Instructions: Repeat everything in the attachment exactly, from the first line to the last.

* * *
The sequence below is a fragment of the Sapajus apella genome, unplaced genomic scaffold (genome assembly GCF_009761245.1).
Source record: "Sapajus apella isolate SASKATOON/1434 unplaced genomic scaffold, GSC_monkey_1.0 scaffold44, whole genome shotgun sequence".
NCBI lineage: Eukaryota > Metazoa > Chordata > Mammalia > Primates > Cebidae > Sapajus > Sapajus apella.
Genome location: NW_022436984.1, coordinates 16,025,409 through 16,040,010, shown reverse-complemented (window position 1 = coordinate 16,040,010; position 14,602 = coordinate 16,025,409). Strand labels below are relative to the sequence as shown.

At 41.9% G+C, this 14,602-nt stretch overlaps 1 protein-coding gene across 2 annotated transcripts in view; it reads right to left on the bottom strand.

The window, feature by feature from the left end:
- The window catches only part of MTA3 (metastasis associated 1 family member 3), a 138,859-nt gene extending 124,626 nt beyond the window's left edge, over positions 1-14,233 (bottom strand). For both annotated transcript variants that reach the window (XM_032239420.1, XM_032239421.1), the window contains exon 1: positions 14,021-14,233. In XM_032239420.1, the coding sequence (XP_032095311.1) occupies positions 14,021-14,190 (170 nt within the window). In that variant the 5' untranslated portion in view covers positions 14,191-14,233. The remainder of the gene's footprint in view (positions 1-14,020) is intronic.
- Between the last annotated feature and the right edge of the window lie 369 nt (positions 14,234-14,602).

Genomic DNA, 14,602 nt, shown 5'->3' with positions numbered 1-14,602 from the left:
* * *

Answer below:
The sequence below is a fragment of the Sapajus apella genome, unplaced genomic scaffold (genome assembly GCF_009761245.1).
Source record: "Sapajus apella isolate SASKATOON/1434 unplaced genomic scaffold, GSC_monkey_1.0 scaffold44, whole genome shotgun sequence".
NCBI lineage: Eukaryota > Metazoa > Chordata > Mammalia > Primates > Cebidae > Sapajus > Sapajus apella.
Genome location: NW_022436984.1, coordinates 16,025,409 through 16,040,010, shown reverse-complemented (window position 1 = coordinate 16,040,010; position 14,602 = coordinate 16,025,409). Strand labels below are relative to the sequence as shown.

At 41.9% G+C, this 14,602-nt stretch overlaps 1 protein-coding gene across 2 annotated transcripts in view; it reads right to left on the bottom strand.

The window, feature by feature from the left end:
- The window catches only part of MTA3 (metastasis associated 1 family member 3), a 138,859-nt gene extending 124,626 nt beyond the window's left edge, over positions 1-14,233 (bottom strand). For both annotated transcript variants that reach the window (XM_032239420.1, XM_032239421.1), the window contains exon 1: positions 14,021-14,233. In XM_032239420.1, the coding sequence (XP_032095311.1) occupies positions 14,021-14,190 (170 nt within the window). In that variant the 5' untranslated portion in view covers positions 14,191-14,233. The remainder of the gene's footprint in view (positions 1-14,020) is intronic.
- Between the last annotated feature and the right edge of the window lie 369 nt (positions 14,234-14,602).

Genomic DNA, 14,602 nt, shown 5'->3' with positions numbered 1-14,602 from the left: